Fire up your warp drives, captains! We're about to jump into Progression 2.0 and need to make sure everyone is briefed properly for what's next.

Last week we sent Timo, our new German community manager, to have a chat and talk shop with Peter Holzapfel, the game director of Dreadnought. The two sat down and talked about the upcoming changes in Progression 2.0, why they were made and what they mean for you. To help keep everyone in the community informed, below are some of the topics they covered.

Note: the pictures used in this article are not yet finalized. The actual tech trees and designs are subject to change.

So, why the change?

Let's start with the one big question that always comes with a change like this: why? What was the reason behind the decision to move away from the current linear progression system and replace it with Progression 2.0? In the words of Peter: "The main reason was that the old progression system did not feel as significant, high quality and to be honest, on par with the fun our core gameplay offers. It was important to us to let our players decide how to prioritize their own progress in the game."


Each ship manufacturer will have a unique tech tree (Note: the content of this image has not been finalized).

In the current horizontal system, those decisions are not up to the player since every unlock is tied to a level and you are forced into this progression. This means that at times you might unlock something you're not interested in or don't even want to play at all—for example, a certain ship class that just doesn't fit your playstyle or a module you don't like. Progression 2.0 will allow players to set their own goals in terms of how they progress. It also gives more significance to the meta-game, allows us to improve matchmaking and lets us provide a cleaner new-player experience.


Choosing your own path

The new system will no longer have you advance your captain level on a linear path. Instead, it will allow you to progress through different tech trees, unlocking new ships, modules and officer briefings along the way. At the beginning, you will have access to three ships of different classes (one from every manufacturer) and from there you can decide how to proceed. Do you like Jupiter Arms and want to unlock more of their ships? Or do you prefer Corvettes and want to mainly stick to that ship type? Or do you just want to unlock whatever looks fun? The new system will allow for all kinds of ways to customize your ships and make the game your own.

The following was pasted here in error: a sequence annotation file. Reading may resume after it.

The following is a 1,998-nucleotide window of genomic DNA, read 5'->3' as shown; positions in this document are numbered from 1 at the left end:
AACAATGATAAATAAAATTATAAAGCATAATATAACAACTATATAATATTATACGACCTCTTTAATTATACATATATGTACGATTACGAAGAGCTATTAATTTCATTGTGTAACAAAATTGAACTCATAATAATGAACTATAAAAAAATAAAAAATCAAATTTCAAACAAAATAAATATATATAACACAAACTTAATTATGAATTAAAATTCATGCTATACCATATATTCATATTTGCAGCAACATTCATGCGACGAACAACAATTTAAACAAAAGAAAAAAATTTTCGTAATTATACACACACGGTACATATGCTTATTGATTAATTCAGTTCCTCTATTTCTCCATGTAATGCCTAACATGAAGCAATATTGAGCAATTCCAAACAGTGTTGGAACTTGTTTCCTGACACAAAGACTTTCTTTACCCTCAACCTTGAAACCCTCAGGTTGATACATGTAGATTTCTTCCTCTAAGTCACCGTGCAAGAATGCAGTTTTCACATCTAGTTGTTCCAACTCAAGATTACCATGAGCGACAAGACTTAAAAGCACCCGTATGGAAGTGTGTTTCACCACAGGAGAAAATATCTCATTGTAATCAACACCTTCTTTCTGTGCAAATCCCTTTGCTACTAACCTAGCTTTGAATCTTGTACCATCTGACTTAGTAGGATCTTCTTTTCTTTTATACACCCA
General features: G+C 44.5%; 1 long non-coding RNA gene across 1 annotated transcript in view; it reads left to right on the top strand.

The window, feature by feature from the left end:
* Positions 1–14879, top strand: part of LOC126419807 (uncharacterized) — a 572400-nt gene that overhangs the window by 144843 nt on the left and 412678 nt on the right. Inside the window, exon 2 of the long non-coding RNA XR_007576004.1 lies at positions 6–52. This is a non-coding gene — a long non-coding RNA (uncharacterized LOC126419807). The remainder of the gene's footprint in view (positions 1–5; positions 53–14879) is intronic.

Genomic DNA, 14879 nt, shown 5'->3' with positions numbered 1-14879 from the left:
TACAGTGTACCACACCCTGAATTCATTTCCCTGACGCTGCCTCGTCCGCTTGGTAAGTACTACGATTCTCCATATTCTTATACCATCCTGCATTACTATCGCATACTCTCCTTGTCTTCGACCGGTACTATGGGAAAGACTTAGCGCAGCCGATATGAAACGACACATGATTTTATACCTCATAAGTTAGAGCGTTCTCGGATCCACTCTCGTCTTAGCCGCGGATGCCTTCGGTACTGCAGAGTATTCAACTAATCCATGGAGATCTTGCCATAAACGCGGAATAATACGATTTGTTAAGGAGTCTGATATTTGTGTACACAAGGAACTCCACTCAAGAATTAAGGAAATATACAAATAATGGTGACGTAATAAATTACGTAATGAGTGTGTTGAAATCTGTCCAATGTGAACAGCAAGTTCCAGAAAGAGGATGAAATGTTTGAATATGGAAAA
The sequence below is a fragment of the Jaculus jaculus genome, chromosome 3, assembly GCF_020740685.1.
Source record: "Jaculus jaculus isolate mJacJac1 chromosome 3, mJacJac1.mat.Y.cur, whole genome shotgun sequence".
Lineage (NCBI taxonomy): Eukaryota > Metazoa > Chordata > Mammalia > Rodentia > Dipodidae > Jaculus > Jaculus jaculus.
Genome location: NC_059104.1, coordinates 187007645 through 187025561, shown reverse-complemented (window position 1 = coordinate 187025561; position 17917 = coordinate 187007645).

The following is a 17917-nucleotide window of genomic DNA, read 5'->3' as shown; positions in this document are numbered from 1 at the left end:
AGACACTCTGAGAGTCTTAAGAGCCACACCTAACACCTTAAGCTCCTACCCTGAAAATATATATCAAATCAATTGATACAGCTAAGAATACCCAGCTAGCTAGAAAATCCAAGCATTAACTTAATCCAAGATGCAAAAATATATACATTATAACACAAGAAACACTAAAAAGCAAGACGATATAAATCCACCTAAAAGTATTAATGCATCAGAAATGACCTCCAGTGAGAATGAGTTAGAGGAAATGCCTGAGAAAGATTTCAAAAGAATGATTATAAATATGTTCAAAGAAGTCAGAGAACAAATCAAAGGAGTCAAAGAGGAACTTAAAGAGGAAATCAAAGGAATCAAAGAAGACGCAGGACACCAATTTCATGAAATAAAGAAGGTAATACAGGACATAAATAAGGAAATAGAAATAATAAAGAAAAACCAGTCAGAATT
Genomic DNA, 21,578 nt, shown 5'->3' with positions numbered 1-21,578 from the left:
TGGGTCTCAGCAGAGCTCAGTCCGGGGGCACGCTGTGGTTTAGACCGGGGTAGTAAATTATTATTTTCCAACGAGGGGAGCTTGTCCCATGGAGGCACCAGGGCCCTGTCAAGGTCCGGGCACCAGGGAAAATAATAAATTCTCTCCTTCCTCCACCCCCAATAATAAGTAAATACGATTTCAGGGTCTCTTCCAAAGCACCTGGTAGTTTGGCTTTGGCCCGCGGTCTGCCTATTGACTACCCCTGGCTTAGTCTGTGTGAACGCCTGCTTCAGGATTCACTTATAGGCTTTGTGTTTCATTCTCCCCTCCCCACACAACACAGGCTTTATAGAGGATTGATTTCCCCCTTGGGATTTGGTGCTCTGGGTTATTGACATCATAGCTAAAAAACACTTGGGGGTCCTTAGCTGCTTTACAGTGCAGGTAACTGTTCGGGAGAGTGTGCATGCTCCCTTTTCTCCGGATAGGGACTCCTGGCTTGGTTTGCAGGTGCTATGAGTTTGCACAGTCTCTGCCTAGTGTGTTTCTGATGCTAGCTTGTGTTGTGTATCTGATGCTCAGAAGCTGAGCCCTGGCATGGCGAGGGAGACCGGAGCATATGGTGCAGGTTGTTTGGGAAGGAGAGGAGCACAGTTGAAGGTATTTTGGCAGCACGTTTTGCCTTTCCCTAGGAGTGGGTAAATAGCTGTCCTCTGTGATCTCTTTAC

(A lot) more ships!

Ramping up the number of ships from 15 in the current game to more than 50 in the new progression system means there will be much more variety to choose from. "While you make your way through a manufacturer's 5-tiered system and unlock more powerful ships, we ensured that balance and fairness in battle are guaranteed," Peter says. In fact, not only will matchmaking take the power of your fleet into account. No matter if you just unlocked a tier-4 ship or you already maxed out all of that manufacturer's ships in tier 4, you have roughly the same power level. This means that modules and items that can be unlocked within a tier do not necessarily grant a power boost—just more ways to play the ships of that tier.


Ships will also have their own tech trees. Here's what a tier-2 Dreadnought's might look like. (Note: the content of this image has not been finalized).


Unlocking modules